“My grandfather would go out collecting it,” a young girl told me, her face lighting up at the memory. “He always used to say that here in Lincolnshire we have the dunes to provide us with rabbits, and the marshes to give us samphire.”

Wildlife and plant expert June Barton, who takes people on guided walks around her local salt marshes, is similarly enthusiastic:

“I was born in a farmhouse overlooking Kirton Marsh, and I first went on a samphire gathering trip at the age of six weeks. Every family around the salt marsh used to harvest it and my brother and I still do every year.”

Samphire benefits from being washed by tides, and June’s advice is to make sure that one has lapped over it on the day that it is collected. In the words of a wise old Lincolnshire saying, ‘The nearer the sea, the healthier ’twill be.’

“When gathering samphire,” said June, “you should on no account pull it up by the roots. Cut the shoots with scissors or a knife. Leave the roots in place to protect the soil and to let it grow again.”

According to one tradition, samphire should be harvested during Lammastide week, at the very beginning of August. Another, however, warns that you should ‘Pick your samphire without delay, tomorrow is the longest day’ (21st June). In actual fact, the date at which samphire is ready for eating will vary from year to year, depending on the weather.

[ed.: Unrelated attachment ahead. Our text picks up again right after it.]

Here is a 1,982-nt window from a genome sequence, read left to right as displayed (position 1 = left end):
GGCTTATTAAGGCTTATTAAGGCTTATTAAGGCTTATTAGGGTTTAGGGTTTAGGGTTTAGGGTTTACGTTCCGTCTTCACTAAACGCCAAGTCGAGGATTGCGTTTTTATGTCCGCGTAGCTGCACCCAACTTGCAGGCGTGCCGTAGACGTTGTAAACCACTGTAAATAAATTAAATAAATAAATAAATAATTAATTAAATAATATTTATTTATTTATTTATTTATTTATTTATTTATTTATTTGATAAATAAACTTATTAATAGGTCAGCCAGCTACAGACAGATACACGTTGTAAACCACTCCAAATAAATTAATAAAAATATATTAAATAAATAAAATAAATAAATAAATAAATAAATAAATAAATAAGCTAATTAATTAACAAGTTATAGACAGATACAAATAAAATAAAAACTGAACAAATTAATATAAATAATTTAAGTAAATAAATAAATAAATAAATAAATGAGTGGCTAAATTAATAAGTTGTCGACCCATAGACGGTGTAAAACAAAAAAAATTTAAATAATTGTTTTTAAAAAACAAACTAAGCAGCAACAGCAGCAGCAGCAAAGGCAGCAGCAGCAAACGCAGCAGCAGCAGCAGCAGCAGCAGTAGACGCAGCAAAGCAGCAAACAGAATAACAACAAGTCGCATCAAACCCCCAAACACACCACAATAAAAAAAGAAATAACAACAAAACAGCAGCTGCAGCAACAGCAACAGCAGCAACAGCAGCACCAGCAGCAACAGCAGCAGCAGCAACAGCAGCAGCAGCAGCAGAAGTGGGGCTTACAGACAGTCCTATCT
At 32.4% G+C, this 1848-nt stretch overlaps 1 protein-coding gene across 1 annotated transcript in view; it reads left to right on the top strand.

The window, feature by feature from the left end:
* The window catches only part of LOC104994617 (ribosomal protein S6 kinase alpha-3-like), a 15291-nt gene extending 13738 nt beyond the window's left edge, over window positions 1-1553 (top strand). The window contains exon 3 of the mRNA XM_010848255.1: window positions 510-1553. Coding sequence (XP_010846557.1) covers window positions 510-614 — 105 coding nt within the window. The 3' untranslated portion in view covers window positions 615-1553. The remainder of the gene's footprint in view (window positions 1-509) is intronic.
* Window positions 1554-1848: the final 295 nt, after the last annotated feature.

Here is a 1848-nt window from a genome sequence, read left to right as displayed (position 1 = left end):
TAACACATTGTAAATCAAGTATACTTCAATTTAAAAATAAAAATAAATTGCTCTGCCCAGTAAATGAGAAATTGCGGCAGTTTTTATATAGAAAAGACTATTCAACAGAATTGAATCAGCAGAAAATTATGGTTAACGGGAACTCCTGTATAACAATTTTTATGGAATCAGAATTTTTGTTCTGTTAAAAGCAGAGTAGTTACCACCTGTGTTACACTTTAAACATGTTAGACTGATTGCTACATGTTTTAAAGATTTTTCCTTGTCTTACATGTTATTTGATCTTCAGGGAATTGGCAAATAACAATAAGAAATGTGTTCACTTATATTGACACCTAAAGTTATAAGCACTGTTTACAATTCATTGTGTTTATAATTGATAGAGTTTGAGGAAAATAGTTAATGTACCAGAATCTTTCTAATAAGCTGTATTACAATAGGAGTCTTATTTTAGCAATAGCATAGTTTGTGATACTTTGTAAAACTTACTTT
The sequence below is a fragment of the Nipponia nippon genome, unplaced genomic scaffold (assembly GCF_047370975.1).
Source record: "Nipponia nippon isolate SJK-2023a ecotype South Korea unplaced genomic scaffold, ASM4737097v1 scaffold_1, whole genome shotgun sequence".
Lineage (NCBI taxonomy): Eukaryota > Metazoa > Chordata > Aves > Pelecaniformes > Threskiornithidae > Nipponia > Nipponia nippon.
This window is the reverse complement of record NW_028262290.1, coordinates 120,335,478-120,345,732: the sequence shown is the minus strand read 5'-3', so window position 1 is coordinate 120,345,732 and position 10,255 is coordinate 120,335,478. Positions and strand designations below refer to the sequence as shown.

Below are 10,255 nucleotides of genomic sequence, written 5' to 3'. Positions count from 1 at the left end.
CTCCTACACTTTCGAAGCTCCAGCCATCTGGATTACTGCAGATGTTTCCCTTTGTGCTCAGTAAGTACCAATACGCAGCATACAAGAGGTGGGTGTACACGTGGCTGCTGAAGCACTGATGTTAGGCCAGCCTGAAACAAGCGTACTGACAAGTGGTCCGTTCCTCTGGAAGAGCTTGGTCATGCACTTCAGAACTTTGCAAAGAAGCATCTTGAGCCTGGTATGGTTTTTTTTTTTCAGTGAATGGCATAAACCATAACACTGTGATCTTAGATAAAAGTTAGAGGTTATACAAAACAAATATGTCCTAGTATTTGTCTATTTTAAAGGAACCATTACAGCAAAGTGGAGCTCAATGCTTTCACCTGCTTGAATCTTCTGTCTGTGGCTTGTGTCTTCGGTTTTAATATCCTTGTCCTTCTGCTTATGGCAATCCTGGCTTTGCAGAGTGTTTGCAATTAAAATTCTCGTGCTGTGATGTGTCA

“Because it was a terrible cold winter I expect 2013’s crop to have germinated late,” said June.

When in his play ‘King Lear’ Shakespeare describes samphire gathering as a ‘dreadful trade’, it is to rock samphire that he is referring, the getting of which involved braving the sides of cliffs, but perils such as quicksand can make collecting marsh samphire dangerous too.

“Kirton Marsh was my garden and my playground when I was a child. Make sure you go out with somebody who knows what they are doing,” warned June.

You should also check to see whether there are any environmental restrictions in place covering the particular area in which you intend to gather.

Wash your samphire well. Six changes of water are recommended, after which it will still be salty, but a high sodium content is one of the plant’s characteristics. It is, however, low in calories and saturated fat, and a good provider of minerals and vitamins, most notably vitamin C. In olden times sailors used pickled samphire as a means of preventing scurvy during long ocean voyages. And if its reputation for relieving flatulence has any truth to it, that doubtless made life on board more pleasant too.